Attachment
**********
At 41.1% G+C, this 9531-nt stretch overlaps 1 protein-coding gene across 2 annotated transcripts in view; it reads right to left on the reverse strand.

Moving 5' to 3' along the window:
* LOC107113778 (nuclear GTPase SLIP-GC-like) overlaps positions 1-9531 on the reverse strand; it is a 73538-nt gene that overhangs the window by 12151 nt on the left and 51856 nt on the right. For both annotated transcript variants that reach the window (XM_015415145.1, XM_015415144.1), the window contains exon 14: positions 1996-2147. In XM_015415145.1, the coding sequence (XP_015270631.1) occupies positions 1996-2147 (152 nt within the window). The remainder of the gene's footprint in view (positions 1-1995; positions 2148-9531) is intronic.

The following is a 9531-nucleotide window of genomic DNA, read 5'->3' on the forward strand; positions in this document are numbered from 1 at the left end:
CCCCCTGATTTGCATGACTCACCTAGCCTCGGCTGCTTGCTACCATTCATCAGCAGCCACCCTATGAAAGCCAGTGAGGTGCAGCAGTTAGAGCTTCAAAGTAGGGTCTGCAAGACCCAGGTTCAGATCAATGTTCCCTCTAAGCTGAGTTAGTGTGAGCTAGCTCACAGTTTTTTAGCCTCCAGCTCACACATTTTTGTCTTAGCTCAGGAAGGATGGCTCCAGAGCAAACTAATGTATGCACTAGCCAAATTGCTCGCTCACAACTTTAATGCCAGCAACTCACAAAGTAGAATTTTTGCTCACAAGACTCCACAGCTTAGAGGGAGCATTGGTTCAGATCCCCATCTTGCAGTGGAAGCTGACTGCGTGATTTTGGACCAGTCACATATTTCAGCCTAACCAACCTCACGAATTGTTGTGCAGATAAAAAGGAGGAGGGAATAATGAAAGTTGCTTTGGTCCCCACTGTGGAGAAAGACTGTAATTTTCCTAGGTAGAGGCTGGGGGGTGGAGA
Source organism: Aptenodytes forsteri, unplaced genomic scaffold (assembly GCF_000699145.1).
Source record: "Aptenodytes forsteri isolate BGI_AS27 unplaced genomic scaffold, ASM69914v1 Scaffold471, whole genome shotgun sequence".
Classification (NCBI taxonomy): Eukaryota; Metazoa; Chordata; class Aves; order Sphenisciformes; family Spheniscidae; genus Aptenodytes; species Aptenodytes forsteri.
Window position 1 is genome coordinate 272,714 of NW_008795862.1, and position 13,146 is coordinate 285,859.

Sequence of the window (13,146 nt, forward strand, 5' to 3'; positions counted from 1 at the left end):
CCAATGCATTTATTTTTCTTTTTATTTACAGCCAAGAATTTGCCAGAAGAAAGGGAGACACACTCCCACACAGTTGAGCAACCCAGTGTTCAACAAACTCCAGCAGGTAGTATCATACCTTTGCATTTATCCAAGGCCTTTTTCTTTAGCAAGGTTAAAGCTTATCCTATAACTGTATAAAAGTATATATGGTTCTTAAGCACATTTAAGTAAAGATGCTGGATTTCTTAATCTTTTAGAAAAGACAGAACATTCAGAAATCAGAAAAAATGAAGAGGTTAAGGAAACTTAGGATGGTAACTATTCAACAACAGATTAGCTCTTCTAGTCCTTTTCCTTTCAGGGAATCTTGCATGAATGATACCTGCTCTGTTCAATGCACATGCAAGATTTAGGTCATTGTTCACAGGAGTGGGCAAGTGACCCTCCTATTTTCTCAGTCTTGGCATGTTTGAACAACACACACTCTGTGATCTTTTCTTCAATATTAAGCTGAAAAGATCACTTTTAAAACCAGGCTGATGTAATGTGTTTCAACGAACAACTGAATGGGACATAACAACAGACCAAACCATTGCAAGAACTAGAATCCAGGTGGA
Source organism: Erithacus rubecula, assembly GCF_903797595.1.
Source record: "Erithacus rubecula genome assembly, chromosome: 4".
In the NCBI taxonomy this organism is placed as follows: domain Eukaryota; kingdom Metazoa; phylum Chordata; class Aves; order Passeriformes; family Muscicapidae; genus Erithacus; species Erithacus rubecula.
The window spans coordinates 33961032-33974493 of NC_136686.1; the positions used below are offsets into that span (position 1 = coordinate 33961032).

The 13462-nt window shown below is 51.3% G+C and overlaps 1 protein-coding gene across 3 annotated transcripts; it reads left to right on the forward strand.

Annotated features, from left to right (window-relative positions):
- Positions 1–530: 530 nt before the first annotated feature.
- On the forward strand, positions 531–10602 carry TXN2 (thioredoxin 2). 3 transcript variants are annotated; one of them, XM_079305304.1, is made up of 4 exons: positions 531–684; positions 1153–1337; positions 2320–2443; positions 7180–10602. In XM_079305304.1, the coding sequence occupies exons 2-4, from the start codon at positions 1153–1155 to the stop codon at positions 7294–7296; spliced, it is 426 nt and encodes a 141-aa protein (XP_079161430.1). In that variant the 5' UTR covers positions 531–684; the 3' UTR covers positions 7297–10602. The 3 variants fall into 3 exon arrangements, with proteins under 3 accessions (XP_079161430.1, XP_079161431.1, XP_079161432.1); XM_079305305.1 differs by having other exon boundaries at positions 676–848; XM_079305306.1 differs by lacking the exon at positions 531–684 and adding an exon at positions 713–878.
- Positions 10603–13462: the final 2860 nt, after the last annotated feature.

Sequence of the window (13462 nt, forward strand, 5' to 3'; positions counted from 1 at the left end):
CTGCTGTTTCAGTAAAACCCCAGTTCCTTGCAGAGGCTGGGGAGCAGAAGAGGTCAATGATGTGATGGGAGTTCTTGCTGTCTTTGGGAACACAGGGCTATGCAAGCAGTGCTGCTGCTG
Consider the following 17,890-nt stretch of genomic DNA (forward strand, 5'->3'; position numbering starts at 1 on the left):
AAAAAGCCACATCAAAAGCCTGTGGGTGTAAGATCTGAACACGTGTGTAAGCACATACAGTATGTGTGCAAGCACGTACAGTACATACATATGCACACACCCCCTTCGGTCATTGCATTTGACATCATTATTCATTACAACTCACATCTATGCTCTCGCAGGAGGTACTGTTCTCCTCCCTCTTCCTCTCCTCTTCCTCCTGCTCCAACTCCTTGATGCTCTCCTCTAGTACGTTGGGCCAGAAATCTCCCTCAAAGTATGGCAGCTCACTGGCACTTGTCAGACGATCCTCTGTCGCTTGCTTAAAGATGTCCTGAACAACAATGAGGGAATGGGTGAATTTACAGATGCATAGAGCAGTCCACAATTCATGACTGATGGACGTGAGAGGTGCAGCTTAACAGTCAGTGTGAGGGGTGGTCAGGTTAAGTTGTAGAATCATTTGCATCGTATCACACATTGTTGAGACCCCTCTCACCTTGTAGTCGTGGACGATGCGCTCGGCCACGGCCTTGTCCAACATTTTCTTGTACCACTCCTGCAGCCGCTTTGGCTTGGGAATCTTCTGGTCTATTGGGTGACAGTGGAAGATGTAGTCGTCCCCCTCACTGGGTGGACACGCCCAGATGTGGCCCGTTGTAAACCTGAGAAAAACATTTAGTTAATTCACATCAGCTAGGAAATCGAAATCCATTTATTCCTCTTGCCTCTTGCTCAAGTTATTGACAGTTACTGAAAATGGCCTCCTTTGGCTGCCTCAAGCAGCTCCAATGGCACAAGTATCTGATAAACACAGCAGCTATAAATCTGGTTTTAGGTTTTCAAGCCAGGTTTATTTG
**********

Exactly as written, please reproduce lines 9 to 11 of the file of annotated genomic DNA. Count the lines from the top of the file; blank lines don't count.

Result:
Window position 1 is genome coordinate 272,714 of NW_008795862.1, and position 13,146 is coordinate 285,859.

Sequence of the window (13,146 nt, forward strand, 5' to 3'; positions counted from 1 at the left end):
CCAATGCATTTATTTTTCTTTTTATTTACAGCCAAGAATTTGCCAGAAGAAAGGGAGACACACTCCCACACAGTTGAGCAACCCAGTGTTCAACAAACTCCAGCAGGTAGTATCATACCTTTGCATTTATCCAAGGCCTTTTTCTTTAGCAAGGTTAAAGCTTATCCTATAACTGTATAAAAGTATATATGGTTCTTAAGCACATTTAAGTAAAGATGCTGGATTTCTTAATCTTTTAGAAAAGACAGAACATTCAGAAATCAGAAAAAATGAAGAGGTTAAGGAAACTTAGGATGGTAACTATTCAACAACAGATTAGCTCTTCTAGTCCTTTTCCTTTCAGGGAATCTTGCATGAATGATACCTGCTCTGTTCAATGCACATGCAAGATTTAGGTCATTGTTCACAGGAGTGGGCAAGTGACCCTCCTATTTTCTCAGTCTTGGCATGTTTGAACAACACACACTCTGTGATCTTTTCTTCAATATTAAGCTGAAAAGATCACTTTTAAAACCAGGCTGATGTAATGTGTTTCAACGAACAACTGAATGGGACATAACAACAGACCAAACCATTGCAAGAACTAGAATCCAGGTGGA